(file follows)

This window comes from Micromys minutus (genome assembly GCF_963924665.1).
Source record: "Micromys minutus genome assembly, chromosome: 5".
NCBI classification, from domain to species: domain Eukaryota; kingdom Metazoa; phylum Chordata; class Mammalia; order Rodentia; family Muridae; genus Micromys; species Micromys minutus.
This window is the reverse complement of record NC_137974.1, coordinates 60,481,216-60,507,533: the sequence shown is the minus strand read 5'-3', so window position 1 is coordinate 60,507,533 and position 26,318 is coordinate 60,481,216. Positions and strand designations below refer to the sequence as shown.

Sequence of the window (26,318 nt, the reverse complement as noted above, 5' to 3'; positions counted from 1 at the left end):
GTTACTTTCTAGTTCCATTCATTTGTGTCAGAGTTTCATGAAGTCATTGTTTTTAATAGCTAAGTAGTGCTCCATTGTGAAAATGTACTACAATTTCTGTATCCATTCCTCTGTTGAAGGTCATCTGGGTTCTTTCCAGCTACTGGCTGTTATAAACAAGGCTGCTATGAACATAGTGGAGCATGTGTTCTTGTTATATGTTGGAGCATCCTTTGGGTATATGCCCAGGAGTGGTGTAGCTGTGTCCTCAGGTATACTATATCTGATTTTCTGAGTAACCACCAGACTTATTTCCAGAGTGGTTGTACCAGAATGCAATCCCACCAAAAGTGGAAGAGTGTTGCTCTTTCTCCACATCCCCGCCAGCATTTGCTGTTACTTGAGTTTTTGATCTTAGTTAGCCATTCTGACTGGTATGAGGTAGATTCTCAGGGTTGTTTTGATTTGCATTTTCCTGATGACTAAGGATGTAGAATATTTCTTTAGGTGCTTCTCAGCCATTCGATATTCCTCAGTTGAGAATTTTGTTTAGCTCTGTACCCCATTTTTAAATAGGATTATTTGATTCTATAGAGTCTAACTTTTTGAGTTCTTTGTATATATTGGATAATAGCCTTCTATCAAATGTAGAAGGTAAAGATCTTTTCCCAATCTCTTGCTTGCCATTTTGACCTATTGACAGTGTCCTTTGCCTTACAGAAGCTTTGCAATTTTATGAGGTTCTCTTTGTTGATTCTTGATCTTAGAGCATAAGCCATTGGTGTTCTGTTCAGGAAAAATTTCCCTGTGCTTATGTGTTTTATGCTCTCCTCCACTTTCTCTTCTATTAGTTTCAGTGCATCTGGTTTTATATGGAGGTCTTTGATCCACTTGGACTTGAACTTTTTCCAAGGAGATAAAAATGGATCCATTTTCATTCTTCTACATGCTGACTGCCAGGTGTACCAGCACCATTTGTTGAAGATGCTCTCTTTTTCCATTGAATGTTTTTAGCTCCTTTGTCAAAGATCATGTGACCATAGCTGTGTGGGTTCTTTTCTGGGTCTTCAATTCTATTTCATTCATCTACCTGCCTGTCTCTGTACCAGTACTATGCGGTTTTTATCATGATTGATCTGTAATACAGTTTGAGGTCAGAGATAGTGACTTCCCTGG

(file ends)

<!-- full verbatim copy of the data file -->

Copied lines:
This window comes from Micromys minutus (genome assembly GCF_963924665.1).
Source record: "Micromys minutus genome assembly, chromosome: 5".
NCBI classification, from domain to species: domain Eukaryota; kingdom Metazoa; phylum Chordata; class Mammalia; order Rodentia; family Muridae; genus Micromys; species Micromys minutus.
This window is the reverse complement of record NC_137974.1, coordinates 60,481,216-60,507,533: the sequence shown is the minus strand read 5'-3', so window position 1 is coordinate 60,507,533 and position 26,318 is coordinate 60,481,216. Positions and strand designations below refer to the sequence as shown.

Sequence of the window (26,318 nt, the reverse complement as noted above, 5' to 3'; positions counted from 1 at the left end):
GTTACTTTCTAGTTCCATTCATTTGTGTCAGAGTTTCATGAAGTCATTGTTTTTAATAGCTAAGTAGTGCTCCATTGTGAAAATGTACTACAATTTCTGTATCCATTCCTCTGTTGAAGGTCATCTGGGTTCTTTCCAGCTACTGGCTGTTATAAACAAGGCTGCTATGAACATAGTGGAGCATGTGTTCTTGTTATATGTTGGAGCATCCTTTGGGTATATGCCCAGGAGTGGTGTAGCTGTGTCCTCAGGTATACTATATCTGATTTTCTGAGTAACCACCAGACTTATTTCCAGAGTGGTTGTACCAGAATGCAATCCCACCAAAAGTGGAAGAGTGTTGCTCTTTCTCCACATCCCCGCCAGCATTTGCTGTTACTTGAGTTTTTGATCTTAGTTAGCCATTCTGACTGGTATGAGGTAGATTCTCAGGGTTGTTTTGATTTGCATTTTCCTGATGACTAAGGATGTAGAATATTTCTTTAGGTGCTTCTCAGCCATTCGATATTCCTCAGTTGAGAATTTTGTTTAGCTCTGTACCCCATTTTTAAATAGGATTATTTGATTCTATAGAGTCTAACTTTTTGAGTTCTTTGTATATATTGGATAATAGCCTTCTATCAAATGTAGAAGGTAAAGATCTTTTCCCAATCTCTTGCTTGCCATTTTGACCTATTGACAGTGTCCTTTGCCTTACAGAAGCTTTGCAATTTTATGAGGTTCTCTTTGTTGATTCTTGATCTTAGAGCATAAGCCATTGGTGTTCTGTTCAGGAAAAATTTCCCTGTGCTTATGTGTTTTATGCTCTCCTCCACTTTCTCTTCTATTAGTTTCAGTGCATCTGGTTTTATATGGAGGTCTTTGATCCACTTGGACTTGAACTTTTTCCAAGGAGATAAAAATGGATCCATTTTCATTCTTCTACATGCTGACTGCCAGGTGTACCAGCACCATTTGTTGAAGATGCTCTCTTTTTCCATTGAATGTTTTTAGCTCCTTTGTCAAAGATCATGTGACCATAGCTGTGTGGGTTCTTTTCTGGGTCTTCAATTCTATTTCATTCATCTACCTGCCTGTCTCTGTACCAGTACTATGCGGTTTTTATCATGATTGATCTGTAATACAGTTTGAGGTCAGAGATAGTGACTTCCCTGG